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Camden, S. C. (South Carolina, United States) (search for this): chapter 2
en a testament and they were then allowed to roam about the city for a time after dinner. Some of the men struck up: Nineteenth regiment is marching on, Nineteenth regiment is marching on, Glory, Glory, Hallelujah— Glory, Glory, Hallelujah, As Hinks goes marching on. The regiment left the City Hall Park, marched up Broadway, countermarched at the Metropolitan hotel, passed through Canal to Vestry Street, to Pier 39, North River, and went on board the Ferry boat John Potter, of the Camden and Amboy Line, taking the cars at Perth Amboy for Washington. On the march through the streets of New York City, cheers were given for the Union, The Commonwealth, The Hub of the Universe and Our New York Friends. The journey to Baltimore was one continuous ovation. Not much sleep was had, as the regiment was met at every station and all along the line with great enthusiasm, crowds cheering, flags flying, and, at many places, the firing of cannon. The regiment arrived in Philadelphia at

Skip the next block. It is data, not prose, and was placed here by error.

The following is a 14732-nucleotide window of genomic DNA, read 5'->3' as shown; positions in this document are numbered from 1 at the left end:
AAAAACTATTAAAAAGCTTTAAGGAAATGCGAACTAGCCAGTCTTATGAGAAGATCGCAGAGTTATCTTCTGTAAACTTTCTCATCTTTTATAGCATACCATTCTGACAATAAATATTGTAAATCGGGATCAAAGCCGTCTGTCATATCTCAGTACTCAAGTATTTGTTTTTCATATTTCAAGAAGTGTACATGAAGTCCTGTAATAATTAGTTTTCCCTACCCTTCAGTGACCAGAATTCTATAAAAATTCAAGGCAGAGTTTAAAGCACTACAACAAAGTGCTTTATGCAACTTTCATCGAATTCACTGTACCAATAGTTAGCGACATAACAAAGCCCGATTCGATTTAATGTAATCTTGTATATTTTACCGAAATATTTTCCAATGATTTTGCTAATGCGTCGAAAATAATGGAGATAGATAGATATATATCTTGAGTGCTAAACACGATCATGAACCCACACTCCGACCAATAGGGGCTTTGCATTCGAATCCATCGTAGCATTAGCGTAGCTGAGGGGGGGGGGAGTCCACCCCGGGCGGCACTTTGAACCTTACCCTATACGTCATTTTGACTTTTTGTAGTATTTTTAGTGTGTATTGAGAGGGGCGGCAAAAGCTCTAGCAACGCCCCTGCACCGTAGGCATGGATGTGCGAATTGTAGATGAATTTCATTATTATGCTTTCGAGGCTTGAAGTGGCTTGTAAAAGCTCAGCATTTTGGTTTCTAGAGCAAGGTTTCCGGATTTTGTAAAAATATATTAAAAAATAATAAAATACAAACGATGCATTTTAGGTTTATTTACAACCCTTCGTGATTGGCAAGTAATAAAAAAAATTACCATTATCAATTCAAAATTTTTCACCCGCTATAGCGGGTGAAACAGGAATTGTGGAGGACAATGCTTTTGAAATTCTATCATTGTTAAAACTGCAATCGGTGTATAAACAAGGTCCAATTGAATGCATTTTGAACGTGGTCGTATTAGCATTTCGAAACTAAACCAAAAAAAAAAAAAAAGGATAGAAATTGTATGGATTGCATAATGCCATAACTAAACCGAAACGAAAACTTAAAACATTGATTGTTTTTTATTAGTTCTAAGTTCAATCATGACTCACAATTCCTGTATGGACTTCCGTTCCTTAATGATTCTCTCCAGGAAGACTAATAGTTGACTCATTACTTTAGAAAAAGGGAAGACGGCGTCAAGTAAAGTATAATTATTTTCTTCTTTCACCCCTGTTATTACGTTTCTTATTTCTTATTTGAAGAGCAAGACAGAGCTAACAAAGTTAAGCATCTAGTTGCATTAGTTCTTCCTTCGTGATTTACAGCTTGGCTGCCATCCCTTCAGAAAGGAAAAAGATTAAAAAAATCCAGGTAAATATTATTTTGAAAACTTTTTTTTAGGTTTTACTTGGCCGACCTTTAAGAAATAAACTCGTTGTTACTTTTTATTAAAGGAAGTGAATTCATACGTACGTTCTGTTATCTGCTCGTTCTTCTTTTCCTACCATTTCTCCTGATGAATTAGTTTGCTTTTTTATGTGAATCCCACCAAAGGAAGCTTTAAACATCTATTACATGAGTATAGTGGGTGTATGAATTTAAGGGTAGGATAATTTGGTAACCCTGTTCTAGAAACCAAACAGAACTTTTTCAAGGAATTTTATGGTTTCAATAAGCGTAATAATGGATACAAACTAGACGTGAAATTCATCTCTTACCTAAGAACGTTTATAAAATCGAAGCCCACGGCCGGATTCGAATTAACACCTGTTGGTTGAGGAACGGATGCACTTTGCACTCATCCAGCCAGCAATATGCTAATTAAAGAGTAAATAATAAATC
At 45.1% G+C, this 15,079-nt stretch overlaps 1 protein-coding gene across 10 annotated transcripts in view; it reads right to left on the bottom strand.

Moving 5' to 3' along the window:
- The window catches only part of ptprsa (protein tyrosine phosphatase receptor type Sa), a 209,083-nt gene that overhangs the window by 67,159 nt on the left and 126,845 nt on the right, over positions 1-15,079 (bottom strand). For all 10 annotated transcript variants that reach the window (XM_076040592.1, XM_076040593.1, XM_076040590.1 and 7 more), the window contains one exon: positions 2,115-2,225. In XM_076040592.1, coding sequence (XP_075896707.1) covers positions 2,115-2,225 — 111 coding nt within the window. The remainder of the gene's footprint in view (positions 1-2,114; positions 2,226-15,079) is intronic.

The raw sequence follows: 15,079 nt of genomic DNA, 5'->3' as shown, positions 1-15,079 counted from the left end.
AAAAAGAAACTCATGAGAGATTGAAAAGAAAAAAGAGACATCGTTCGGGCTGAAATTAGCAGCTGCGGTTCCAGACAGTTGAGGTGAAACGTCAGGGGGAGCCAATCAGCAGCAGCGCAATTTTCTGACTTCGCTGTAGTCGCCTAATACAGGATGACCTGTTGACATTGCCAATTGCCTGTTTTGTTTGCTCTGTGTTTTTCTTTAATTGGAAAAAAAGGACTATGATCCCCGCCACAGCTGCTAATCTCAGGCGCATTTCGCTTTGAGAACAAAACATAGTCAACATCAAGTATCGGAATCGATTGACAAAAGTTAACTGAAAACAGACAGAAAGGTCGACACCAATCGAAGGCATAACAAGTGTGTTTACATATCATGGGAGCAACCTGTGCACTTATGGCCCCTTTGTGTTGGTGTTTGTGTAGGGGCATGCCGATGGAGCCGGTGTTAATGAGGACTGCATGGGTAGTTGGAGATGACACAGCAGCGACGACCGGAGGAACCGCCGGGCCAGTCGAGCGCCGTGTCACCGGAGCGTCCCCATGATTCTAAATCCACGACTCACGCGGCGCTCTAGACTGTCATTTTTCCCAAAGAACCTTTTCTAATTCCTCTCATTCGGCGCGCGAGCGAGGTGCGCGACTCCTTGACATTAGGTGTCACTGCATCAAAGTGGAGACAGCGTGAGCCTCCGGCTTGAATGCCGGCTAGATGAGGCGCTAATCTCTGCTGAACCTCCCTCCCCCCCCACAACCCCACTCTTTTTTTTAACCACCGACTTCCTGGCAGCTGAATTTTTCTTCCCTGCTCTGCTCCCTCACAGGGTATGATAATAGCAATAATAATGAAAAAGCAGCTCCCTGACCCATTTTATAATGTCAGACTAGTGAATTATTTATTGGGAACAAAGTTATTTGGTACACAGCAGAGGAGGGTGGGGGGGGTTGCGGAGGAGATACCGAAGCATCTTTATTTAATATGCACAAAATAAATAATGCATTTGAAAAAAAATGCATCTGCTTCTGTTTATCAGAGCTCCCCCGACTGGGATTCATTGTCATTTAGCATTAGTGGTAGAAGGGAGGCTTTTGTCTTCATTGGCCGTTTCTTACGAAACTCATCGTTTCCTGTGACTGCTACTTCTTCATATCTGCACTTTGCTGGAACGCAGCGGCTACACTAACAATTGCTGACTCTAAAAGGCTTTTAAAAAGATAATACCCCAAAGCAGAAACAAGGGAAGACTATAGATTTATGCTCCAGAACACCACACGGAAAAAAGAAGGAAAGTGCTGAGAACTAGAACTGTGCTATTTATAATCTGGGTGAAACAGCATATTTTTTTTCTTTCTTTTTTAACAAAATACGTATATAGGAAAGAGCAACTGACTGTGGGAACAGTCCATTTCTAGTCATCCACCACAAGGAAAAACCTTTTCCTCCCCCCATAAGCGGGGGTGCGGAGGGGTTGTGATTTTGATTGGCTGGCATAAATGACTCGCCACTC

Meridian Hill (United States) (search for this): chapter 2
ng after you get used to it. During the afternoon the regiment marched down Pennsylvania Avenue for three miles to Meridian Hill, where it established camp, and here Colonel Hinks instituted the rigid system of instruction which was observed in the regiment as long as he retained command of it. Meridian Hill was well wooded and commanded a fine view of the surrounding country, with the Potomac but a mile and a half distant. About the first thing that happened to the regiment after it reached Meridian Hill was the taking by the government of its nicely painted wagons and the horses, and the issuance in their place of the conventional army wagons, drawn by six mules, giving ten wagons, only, to the regiment and one additional for headquarters, in place of the sixteen which had been brought from Lynnfield. After the regiment reached Meridian Hill, the fact that some of its officers and men had served in the Three Month's Regiments previously was found to be of great advantage